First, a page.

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Risk-Benefit Analysis

Although it is the patient who must consent to medical intervention, it is the physician who must provide the information necessary to make the decisions. Risk-benefit analysis in obstetrics is complicated because there are two patients and many social factors involved. The starting point for risk analysis in pregnancy is the risks of pregnancy itself. A woman must be warned that women die in childbirth, that 6 percent of children have some congenital abnormality, that things may happen in her pregnancy that will adversely affect the baby, and that some babies are inadvertently injured during birth. The woman must be warned about geographic risks such as high altitude and the limitation of local birth and emergency facilities.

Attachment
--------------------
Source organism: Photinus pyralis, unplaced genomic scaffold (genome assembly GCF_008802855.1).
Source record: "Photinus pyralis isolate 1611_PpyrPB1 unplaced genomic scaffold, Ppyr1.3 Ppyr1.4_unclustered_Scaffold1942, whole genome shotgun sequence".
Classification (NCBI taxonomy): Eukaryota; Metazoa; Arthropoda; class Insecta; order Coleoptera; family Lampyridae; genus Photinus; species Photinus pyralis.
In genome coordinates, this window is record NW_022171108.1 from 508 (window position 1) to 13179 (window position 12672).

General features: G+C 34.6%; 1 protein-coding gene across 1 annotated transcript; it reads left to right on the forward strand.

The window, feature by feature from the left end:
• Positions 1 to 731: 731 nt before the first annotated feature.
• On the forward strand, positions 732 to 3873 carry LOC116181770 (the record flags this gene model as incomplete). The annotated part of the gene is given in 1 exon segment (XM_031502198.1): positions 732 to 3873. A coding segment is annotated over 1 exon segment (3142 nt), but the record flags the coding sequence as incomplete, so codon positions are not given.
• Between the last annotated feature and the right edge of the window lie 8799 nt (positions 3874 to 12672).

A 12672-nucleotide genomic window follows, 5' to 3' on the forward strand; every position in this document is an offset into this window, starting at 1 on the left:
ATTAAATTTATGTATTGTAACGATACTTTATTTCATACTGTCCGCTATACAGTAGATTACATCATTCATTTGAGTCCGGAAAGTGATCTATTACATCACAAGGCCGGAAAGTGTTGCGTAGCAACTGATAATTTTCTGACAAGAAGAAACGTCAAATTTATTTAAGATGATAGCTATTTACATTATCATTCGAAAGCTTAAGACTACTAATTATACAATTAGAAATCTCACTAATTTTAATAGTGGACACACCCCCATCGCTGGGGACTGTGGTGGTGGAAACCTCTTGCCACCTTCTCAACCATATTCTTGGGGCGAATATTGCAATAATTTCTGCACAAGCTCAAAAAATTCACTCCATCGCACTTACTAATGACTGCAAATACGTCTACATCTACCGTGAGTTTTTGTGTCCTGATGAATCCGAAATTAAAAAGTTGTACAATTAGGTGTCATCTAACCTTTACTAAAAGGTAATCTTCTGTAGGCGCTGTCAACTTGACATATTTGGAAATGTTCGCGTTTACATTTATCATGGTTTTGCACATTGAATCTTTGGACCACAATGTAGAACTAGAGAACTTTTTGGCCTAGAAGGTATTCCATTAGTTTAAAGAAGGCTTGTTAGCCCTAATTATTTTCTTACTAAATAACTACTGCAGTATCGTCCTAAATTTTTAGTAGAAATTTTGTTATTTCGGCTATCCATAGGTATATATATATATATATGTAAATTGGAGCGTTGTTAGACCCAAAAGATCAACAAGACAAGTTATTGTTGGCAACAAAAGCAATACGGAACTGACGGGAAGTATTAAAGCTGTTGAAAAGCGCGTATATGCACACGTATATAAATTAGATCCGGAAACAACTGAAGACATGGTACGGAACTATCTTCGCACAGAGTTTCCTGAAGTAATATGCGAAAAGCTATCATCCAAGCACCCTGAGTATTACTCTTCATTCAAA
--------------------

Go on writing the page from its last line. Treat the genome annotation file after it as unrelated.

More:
The purpose of this background information is to establish the baseline risks of pregnancy. Understanding these risks is necessary to understanding the risks and benefits of various medical interventions. This is especially important for women who have been exposed to misinformation about the birth process. Some women believe that modern medicine is a conspiracy to subjugate women. While obstetric care could be made much more responsive to the needs of pregnant women, dispensing with medical attendance is not a proper response to this problem.



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